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SONGS Not so Sweet

Laguna meetings on safety of San Onofre Nuclear Plant

 

Since the meltdown of Japan’s Fukushima power plant in March and its undetermined health implications, the safety of the San Onofre Nuclear Generating Station (SONGS) is the only thing on the minds of the founders of San Clemente Green.

The group’s founder, Gary Headrick, will be the keynote speaker at two town meetings in Laguna Beach next week to discuss the implications that an earthquake and tsunami would induce upon Southern California and the potentially toxic downpour on Laguna Beach residents.

The first meeting, sponsored by Laguna Beach Citizens for Safe Energy, will be held at 7:30 p.m. next Tuesday, Sept. 13, at Hennessy’s Tavern, 213 Ocean Ave., and the second meeting, sponsored by the Laguna Beach Democratic Club, at 7 p.m. Wednesday, Sept. 14, at the Unitarian Church, 429 Cypress Street.

With Germany deciding to defuse its nuclear generating stations, pulling the final plug in 2022, Headrick, whose grassroots group is petitioning the San Clemente city council to rethink nuclear safety standards, said the hour for SONGS is getting late.

The most pressing concern, said Headrick, is that San Onofre sits near earthquake fault lines with a 12-foot sea wall in front of the nuclear station that he says is inadequate to hold back a tsunami.  This concern underscores the already dangerously outdated SONGS facility, he said, where any damage would instigate a life-threatening disaster to all Southern Californians.

“SONGS was built to withstand a 7.0 earthquake but sits on a fault that will likely produce at least a 7.5 quake, and statistics show that one’s due,” said Headrick, citing what as his seismic expert? “A lot of people don’t realize the vast difference in the impact from a 7.0 earthquake and a 7.5.”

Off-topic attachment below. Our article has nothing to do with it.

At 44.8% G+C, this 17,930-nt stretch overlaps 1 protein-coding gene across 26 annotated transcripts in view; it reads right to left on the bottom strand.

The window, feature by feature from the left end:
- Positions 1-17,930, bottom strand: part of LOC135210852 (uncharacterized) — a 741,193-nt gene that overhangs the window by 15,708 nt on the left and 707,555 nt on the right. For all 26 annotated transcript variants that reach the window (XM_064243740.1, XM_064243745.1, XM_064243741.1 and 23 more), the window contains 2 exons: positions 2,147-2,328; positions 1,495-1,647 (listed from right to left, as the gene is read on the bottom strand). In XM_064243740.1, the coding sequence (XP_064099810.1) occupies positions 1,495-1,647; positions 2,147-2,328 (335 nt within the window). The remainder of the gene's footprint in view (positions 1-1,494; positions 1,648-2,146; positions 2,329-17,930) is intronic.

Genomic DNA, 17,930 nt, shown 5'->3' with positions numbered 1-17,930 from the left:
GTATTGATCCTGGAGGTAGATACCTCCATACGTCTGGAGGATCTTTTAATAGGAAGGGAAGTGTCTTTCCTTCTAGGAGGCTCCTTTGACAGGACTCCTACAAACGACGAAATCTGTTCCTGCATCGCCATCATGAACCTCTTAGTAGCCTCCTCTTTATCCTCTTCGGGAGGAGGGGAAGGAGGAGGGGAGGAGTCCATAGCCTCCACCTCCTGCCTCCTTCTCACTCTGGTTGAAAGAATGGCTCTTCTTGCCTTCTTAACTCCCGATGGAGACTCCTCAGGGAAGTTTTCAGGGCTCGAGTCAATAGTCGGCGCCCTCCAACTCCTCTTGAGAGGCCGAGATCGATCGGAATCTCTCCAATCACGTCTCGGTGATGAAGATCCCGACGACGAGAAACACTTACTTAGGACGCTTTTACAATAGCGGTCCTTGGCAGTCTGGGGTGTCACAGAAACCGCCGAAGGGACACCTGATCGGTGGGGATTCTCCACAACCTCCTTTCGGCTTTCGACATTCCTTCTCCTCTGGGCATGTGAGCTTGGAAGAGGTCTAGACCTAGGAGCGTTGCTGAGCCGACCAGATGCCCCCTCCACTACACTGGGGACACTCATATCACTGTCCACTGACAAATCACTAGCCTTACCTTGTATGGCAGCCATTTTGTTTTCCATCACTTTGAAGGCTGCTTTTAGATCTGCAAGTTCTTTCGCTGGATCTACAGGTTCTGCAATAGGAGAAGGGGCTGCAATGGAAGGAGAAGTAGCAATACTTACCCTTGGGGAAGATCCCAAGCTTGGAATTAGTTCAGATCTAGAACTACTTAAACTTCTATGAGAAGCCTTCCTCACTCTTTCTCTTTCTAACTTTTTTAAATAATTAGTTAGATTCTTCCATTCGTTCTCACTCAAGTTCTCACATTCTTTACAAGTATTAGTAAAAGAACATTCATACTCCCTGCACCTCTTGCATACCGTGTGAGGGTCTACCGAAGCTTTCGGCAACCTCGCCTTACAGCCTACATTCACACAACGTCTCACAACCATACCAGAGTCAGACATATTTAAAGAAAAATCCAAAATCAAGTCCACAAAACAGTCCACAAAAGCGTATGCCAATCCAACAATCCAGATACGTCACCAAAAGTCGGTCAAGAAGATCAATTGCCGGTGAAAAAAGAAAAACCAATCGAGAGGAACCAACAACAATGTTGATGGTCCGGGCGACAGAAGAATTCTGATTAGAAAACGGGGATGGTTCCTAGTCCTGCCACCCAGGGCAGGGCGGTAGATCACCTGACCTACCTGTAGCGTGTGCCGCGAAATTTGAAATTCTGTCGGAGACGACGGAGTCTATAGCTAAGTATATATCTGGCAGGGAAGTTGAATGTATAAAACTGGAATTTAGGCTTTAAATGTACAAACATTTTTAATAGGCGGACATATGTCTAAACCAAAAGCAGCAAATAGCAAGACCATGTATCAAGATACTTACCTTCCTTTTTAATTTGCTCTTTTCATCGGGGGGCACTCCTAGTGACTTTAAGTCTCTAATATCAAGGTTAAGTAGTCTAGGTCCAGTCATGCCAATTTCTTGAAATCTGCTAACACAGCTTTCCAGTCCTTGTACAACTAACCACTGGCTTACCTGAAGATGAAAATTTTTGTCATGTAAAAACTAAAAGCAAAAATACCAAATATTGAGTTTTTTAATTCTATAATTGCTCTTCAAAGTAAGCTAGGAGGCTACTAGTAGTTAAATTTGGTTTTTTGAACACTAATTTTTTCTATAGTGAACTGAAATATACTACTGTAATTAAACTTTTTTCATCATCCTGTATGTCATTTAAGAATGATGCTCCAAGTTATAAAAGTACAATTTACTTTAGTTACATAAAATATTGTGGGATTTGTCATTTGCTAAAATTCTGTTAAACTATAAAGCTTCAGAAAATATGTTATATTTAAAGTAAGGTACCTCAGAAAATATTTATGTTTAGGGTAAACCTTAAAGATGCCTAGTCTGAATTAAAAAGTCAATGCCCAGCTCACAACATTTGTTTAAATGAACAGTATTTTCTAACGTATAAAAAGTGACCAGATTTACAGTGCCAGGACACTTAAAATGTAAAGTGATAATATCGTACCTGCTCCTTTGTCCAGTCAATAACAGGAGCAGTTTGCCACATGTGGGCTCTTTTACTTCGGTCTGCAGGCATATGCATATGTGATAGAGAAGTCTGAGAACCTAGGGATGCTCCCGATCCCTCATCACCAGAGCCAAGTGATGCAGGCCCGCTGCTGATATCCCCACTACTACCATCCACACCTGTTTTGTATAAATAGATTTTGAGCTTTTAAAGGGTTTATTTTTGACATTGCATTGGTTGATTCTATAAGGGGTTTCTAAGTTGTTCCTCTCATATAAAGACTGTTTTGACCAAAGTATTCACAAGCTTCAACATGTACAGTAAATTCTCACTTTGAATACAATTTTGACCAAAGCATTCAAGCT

The parallels to Fukushima don’t stop at the geological. He contends there are similar political maneuverings as well. The New York Times reported that in lawsuits filed by watchdogs of Japan’s nuclear industry, seismic dangers at power plants were underestimated or covered-up to avoid costly upgrades and were ignored by the industry, plant operators and government officials.

“The immense powers that insist on maintaining the status quo for profit can only be countered by the power of the people concerned about safety first,” said Headrick, who describes the situation as a “real emergency” since seismologists say the area is overdue for a major quake.

Headrick said San Clemente Green, made up of citizens concerned about sustainability, depends on likeminded people to help head off an impending disaster. He said the potentially life-threatening danger is not worth the “mere 7.5 % of our energy needs” that nuclear power provides.  He suggests reducing energy usage rather than perpetuating a power source he considers incompatible with living beings.

For more information about the meeting, call Marion Pack at 922-3273.

 

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